Documenting My Parents’ Decline
Am I building a spreadsheet of medical appointments and notes to remind myself later that I did my best?
My parents have been experiencing a precipitous decline in health since last summer. Surely, some of it was decline that I missed during time apart before Covid vaccines allowed us to begin visiting again. But in recent months I’ve become the point person for managing their care, their bills, and transforming into whatever the equivalent of Mama Bear is when advocating for one’s own parents.
I charm nursing home staff when I think it will help. I coax or demand, depending upon the seriousness of a need. I slap a power of attorney (POA) around multiple times a week right now for all manner of issues — updating insurance, filling out forms, trying to get the electric company to talk to me. And in a time of nursing home care shortages, I have a near-daily responsibility to call, text, email, or stand in front of the staff who are there, insisting my parents receive the help they were promised.
I feel like that jerk, always asking for the manager. Some days though, it’s the only way to get things done.
If the emotional toll of watching your own parents age and suffer illness were not enough, I find myself in constant confrontation with a system that is not well-built for this transition: neither a child having to figure out how to stand up for (and in for) her parents, nor the caregiving system for the elderly itself.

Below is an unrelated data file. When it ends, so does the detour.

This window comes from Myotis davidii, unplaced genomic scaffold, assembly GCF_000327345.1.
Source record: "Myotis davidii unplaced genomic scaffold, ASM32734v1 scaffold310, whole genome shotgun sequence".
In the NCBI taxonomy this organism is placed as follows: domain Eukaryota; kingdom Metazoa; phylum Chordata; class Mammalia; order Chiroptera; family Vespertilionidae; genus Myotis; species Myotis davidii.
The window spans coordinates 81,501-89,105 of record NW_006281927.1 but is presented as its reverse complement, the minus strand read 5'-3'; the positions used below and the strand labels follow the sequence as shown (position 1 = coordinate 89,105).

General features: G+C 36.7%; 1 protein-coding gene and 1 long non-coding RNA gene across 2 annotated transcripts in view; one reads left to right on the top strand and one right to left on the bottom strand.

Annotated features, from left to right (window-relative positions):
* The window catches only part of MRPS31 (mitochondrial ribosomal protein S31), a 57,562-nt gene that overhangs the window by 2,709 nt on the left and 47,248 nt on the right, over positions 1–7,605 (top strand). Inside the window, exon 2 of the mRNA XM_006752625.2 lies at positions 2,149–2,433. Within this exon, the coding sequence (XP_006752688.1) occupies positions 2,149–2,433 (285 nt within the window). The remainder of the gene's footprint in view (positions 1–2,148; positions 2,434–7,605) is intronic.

My own kids just grew old enough that I’m no longer juggling the also-broken childcare system, and now here I am, confronting how our system is not easily equipped to care for people at the other end of their lives.
I have a Google spreadsheet that I started keeping when I became my parents’ POA. At first, I figured I’d need a document to show them that I was taking the job seriously. At this point, I’m not sure how well they’d even grasp my lengthy sheet of notes.
It’s a hodgepodge of calls on their behalf, notes on how many times my father called me, anxious about one thing or another. I track the bills I had to pay for them over the months it took for the bank to accept my power of attorney…